“I saw what they did with the money we gave them in 2015 and, honestly, fool me once shame on you, fool me twice, shame on me.”

    I was not looking forward to donating $100 CDN to the wooden assholes this year. They don’t deserve the money, it would be like donating to -spread- malaria in Africa.

    I’m happy to let the Rabid Puppies donate their money to beat the dead horse some more. I’ll get a brand new bag of popcorn for that.

    All in all Sarah, I like this plan. Official Phantom Seal of Approval. ~:)

    1. You know what would be interesting? Once the Sad Puppies website winner’s list is compiled (each year if it becomes a thing), the winners ought to be put together into a bundle and made available to the public as the “2017 SP Winners” or some such. It would be fun to see if the bundle got more downloads/reads/however-you-want-to-measure than the Hugos for that year.

      1. I like that idea! Also its a no-brainer to win, given the unreadable crap they always nominate. Isn’t Correia outselling Jemsin by a “holy crap!”-to-one ratio?

        1. That suggests an After Action Report presenting the two winner lists with sales numbers (where available) listed alongside.

          Not that sales are an accurate barometer of literary quality, but they do represent reader favorites, which is what Hugo previously purported being, the only fan vote that actually matters being the wallet vote..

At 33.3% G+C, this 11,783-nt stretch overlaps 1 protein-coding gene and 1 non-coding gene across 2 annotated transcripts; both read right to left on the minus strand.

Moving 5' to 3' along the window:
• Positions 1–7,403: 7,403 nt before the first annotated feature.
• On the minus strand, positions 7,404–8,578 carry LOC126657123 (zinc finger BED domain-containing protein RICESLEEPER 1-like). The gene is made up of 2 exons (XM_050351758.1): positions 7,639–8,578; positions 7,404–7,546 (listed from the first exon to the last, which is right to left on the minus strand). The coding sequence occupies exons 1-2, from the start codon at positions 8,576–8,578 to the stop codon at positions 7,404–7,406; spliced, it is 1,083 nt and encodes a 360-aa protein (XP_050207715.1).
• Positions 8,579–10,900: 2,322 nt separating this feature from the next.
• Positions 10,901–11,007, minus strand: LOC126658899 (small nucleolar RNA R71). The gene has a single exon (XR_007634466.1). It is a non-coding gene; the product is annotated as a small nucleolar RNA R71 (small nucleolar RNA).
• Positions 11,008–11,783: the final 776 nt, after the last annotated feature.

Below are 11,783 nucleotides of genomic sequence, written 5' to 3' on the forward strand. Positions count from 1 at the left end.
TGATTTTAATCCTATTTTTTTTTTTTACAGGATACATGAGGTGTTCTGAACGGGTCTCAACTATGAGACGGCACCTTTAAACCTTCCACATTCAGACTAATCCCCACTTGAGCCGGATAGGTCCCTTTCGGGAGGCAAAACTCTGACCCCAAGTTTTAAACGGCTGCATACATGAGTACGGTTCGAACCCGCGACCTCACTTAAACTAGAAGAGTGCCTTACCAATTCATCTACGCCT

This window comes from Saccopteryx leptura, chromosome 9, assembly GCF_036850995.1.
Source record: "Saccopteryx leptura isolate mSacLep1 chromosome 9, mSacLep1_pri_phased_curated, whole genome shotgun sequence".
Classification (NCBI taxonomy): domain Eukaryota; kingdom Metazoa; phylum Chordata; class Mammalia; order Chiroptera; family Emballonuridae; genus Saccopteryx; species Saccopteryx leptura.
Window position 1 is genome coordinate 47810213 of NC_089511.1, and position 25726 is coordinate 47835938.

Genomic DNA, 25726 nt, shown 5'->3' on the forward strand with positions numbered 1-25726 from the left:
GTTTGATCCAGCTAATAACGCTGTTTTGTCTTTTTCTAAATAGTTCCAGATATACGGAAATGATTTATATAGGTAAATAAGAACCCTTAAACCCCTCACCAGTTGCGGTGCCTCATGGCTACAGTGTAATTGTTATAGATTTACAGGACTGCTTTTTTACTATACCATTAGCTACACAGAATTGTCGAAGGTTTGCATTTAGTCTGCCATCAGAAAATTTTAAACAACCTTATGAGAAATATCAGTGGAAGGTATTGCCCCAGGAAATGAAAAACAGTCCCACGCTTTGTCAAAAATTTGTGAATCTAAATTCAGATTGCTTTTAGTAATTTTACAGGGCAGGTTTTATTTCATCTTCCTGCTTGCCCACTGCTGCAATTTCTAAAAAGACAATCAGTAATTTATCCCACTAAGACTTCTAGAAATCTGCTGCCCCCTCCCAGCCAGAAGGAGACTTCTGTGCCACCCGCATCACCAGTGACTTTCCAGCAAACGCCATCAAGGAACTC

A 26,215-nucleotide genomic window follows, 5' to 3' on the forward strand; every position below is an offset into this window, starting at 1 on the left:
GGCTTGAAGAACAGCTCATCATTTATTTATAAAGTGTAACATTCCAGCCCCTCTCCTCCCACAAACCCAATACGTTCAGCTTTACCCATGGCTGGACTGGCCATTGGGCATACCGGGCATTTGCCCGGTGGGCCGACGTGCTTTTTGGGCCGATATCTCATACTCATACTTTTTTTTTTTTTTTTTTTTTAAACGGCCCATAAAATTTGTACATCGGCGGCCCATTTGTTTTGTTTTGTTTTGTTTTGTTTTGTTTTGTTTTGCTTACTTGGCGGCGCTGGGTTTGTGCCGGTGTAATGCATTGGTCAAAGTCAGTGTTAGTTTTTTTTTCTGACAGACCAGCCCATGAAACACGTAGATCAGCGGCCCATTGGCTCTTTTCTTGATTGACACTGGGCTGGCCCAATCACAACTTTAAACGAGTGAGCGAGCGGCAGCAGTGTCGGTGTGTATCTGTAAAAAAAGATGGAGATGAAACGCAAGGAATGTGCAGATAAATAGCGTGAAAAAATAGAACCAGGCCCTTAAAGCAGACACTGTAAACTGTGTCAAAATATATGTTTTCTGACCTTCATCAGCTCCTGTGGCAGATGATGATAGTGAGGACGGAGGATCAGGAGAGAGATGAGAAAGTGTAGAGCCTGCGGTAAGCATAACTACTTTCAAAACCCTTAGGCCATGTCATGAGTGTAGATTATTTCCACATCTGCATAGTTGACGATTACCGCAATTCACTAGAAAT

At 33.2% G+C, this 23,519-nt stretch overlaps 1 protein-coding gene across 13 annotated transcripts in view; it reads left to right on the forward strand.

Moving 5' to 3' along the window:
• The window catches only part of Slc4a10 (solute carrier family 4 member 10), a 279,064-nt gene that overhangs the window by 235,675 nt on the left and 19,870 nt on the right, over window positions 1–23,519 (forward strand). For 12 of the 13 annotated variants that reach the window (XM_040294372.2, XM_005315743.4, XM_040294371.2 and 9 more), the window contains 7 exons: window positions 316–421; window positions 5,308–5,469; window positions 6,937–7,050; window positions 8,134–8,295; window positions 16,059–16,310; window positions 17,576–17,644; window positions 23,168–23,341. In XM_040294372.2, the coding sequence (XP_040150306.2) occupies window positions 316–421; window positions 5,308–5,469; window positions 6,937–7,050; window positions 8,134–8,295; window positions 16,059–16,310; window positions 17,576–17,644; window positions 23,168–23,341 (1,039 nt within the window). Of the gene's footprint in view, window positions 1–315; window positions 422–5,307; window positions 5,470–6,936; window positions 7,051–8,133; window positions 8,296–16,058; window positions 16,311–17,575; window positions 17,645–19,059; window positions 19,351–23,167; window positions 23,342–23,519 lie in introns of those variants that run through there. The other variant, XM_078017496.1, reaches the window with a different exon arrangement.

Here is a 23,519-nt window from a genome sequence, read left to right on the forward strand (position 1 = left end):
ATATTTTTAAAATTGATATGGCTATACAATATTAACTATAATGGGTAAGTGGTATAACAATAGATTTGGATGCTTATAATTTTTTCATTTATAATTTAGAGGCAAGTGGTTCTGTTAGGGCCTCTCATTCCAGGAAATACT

1. “Not that sales are an accurate barometer of literary quality,…”

            You know, I must respectfully disagree. Sales really are a barometer of quality. Those dumb Twilight books? People like those things. That author got something massively right. Other things wrong, but not in a way that made most people throw the book out the window of a moving train.

            Compare and contrast with Nora’s award winning nightmare. I read Twilight right to the end. It was silly, but that didn’t really matter. I read the cover blurb for Nora’s Nightmare and decided it would pollute my mind with horror.

            There are other barometers to consider of course, and that is why we have awards instead of a best seller list. Leftist @ss-kissing is not a good metric though, hence Sad Puppies.

            1. You neglected the modifier “literary.”

              Had you asserted that the lower the sales, the higher the literary quality I might have had to concede the argument.

                1. +2 for the distinction between literary and quality.
                  An award named after the editor of pulp fiction. Pulp in the sense it was all probably low quality acid treated paper and has rotted from the shelves. I don’t think the terms ‘literary’ and ‘quality’ really meant anything to Hugo Gernsback. Sadly, apparently neither did paying authors for their work, so there is that connection to TOR and the other Ancient Five.

      2. That’s a good idea. If I were among the chosen few I’d be like — cool, free publicity!

        Someone would have to manage it for sharing out royalties, but that’s about the only drawback, and surely we have someone with an accountant’s brain here somewhere…

  3. Awesome, my tbr list is huge ( heh) because of the comments on posts here and on other blogs. I rarely read award winning, but award my Benjamin award to books recommend by this group? Heck yeah! Now I just need a time expander.